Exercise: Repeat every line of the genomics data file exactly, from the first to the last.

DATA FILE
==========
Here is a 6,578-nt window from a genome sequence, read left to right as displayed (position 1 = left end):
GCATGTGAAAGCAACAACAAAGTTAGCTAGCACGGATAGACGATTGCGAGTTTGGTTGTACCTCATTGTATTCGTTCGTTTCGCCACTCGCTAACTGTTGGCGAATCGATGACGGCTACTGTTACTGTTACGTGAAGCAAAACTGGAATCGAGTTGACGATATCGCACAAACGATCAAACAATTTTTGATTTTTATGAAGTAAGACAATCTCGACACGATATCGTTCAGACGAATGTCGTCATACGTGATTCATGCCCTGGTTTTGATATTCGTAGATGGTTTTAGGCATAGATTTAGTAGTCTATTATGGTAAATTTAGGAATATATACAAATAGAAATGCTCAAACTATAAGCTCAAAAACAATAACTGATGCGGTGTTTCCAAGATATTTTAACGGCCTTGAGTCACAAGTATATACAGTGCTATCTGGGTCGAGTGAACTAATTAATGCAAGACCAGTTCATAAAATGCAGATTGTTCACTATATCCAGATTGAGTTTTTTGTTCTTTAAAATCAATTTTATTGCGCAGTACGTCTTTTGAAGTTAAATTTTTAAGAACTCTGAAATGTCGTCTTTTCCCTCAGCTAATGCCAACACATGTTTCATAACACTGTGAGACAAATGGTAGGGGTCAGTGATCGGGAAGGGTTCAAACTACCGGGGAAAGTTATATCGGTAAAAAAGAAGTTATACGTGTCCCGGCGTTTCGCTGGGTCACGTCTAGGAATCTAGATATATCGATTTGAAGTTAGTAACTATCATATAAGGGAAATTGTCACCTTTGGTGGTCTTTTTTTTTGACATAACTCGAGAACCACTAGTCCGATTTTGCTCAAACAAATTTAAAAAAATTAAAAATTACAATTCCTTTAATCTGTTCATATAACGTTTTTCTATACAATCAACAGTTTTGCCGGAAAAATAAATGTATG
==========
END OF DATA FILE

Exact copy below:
Here is a 6,578-nt window from a genome sequence, read left to right as displayed (position 1 = left end):
GCATGTGAAAGCAACAACAAAGTTAGCTAGCACGGATAGACGATTGCGAGTTTGGTTGTACCTCATTGTATTCGTTCGTTTCGCCACTCGCTAACTGTTGGCGAATCGATGACGGCTACTGTTACTGTTACGTGAAGCAAAACTGGAATCGAGTTGACGATATCGCACAAACGATCAAACAATTTTTGATTTTTATGAAGTAAGACAATCTCGACACGATATCGTTCAGACGAATGTCGTCATACGTGATTCATGCCCTGGTTTTGATATTCGTAGATGGTTTTAGGCATAGATTTAGTAGTCTATTATGGTAAATTTAGGAATATATACAAATAGAAATGCTCAAACTATAAGCTCAAAAACAATAACTGATGCGGTGTTTCCAAGATATTTTAACGGCCTTGAGTCACAAGTATATACAGTGCTATCTGGGTCGAGTGAACTAATTAATGCAAGACCAGTTCATAAAATGCAGATTGTTCACTATATCCAGATTGAGTTTTTTGTTCTTTAAAATCAATTTTATTGCGCAGTACGTCTTTTGAAGTTAAATTTTTAAGAACTCTGAAATGTCGTCTTTTCCCTCAGCTAATGCCAACACATGTTTCATAACACTGTGAGACAAATGGTAGGGGTCAGTGATCGGGAAGGGTTCAAACTACCGGGGAAAGTTATATCGGTAAAAAAGAAGTTATACGTGTCCCGGCGTTTCGCTGGGTCACGTCTAGGAATCTAGATATATCGATTTGAAGTTAGTAACTATCATATAAGGGAAATTGTCACCTTTGGTGGTCTTTTTTTTTGACATAACTCGAGAACCACTAGTCCGATTTTGCTCAAACAAATTTAAAAAAATTAAAAATTACAATTCCTTTAATCTGTTCATATAACGTTTTTCTATACAATCAACAGTTTTGCCGGAAAAATAAATGTATG